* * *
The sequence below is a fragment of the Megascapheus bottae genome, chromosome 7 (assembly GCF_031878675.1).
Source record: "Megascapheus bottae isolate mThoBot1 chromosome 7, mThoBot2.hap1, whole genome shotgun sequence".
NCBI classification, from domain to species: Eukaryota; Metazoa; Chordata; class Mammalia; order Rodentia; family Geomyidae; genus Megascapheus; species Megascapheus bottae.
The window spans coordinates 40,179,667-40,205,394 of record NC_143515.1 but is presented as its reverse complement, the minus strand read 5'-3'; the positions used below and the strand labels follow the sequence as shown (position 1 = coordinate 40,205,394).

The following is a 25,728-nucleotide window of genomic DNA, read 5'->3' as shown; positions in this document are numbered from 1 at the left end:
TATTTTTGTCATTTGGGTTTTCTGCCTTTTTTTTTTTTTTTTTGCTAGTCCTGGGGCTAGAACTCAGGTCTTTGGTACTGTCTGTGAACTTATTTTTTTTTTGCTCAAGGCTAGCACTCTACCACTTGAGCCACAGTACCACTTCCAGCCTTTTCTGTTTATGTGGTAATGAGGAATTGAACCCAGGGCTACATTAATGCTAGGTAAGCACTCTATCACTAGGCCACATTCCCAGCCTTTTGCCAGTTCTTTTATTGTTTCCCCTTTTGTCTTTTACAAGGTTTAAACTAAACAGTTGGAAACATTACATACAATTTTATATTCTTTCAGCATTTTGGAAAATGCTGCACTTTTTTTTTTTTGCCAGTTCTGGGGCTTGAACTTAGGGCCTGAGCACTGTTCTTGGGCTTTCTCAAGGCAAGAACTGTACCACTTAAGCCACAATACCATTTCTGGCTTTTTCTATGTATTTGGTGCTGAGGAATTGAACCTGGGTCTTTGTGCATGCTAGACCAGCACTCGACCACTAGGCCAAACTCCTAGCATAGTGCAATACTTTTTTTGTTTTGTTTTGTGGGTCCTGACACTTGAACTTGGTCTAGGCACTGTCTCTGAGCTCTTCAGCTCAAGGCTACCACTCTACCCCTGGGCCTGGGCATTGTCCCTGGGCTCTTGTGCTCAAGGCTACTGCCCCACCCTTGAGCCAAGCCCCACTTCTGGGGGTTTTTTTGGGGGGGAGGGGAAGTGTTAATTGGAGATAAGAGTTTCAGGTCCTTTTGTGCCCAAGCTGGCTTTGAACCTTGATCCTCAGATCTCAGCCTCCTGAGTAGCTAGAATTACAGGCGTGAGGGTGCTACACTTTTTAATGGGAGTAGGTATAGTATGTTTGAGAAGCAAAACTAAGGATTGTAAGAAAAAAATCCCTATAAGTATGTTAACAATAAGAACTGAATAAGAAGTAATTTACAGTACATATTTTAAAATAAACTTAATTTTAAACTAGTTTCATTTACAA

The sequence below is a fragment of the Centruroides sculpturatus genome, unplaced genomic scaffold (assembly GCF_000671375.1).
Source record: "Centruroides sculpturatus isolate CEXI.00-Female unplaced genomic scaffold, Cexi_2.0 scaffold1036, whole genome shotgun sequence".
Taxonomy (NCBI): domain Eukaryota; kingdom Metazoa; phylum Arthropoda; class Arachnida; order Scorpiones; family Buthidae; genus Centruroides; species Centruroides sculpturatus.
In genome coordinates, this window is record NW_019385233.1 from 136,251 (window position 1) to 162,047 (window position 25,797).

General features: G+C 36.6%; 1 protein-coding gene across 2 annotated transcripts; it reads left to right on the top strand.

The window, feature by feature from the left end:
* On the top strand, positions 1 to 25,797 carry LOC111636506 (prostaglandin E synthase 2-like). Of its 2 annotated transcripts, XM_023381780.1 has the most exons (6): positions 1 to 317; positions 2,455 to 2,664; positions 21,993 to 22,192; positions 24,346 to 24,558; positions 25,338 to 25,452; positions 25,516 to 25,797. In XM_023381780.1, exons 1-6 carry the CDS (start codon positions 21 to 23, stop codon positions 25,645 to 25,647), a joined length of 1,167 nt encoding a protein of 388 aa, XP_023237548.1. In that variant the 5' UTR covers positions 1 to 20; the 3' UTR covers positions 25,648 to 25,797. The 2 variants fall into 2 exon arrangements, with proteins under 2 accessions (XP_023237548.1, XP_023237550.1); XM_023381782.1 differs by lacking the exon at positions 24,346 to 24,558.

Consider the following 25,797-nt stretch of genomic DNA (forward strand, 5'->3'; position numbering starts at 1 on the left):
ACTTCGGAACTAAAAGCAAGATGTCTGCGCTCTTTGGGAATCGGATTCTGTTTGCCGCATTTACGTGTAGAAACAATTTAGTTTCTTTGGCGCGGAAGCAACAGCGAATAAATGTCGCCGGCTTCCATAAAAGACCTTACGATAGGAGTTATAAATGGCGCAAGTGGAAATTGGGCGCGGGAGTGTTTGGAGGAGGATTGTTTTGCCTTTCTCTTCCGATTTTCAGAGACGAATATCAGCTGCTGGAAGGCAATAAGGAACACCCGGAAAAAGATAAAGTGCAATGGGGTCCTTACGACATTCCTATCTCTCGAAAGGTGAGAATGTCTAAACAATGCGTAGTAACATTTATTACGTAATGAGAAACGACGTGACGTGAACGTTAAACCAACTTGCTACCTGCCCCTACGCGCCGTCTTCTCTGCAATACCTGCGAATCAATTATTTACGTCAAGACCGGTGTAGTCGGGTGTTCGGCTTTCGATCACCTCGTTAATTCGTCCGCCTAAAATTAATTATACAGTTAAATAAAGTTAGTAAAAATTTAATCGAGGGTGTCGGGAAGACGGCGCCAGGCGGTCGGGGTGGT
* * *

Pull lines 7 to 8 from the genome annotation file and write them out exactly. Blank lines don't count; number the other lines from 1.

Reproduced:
The sequence below is a fragment of the Centruroides sculpturatus genome, unplaced genomic scaffold (assembly GCF_000671375.1).
Source record: "Centruroides sculpturatus isolate CEXI.00-Female unplaced genomic scaffold, Cexi_2.0 scaffold1036, whole genome shotgun sequence".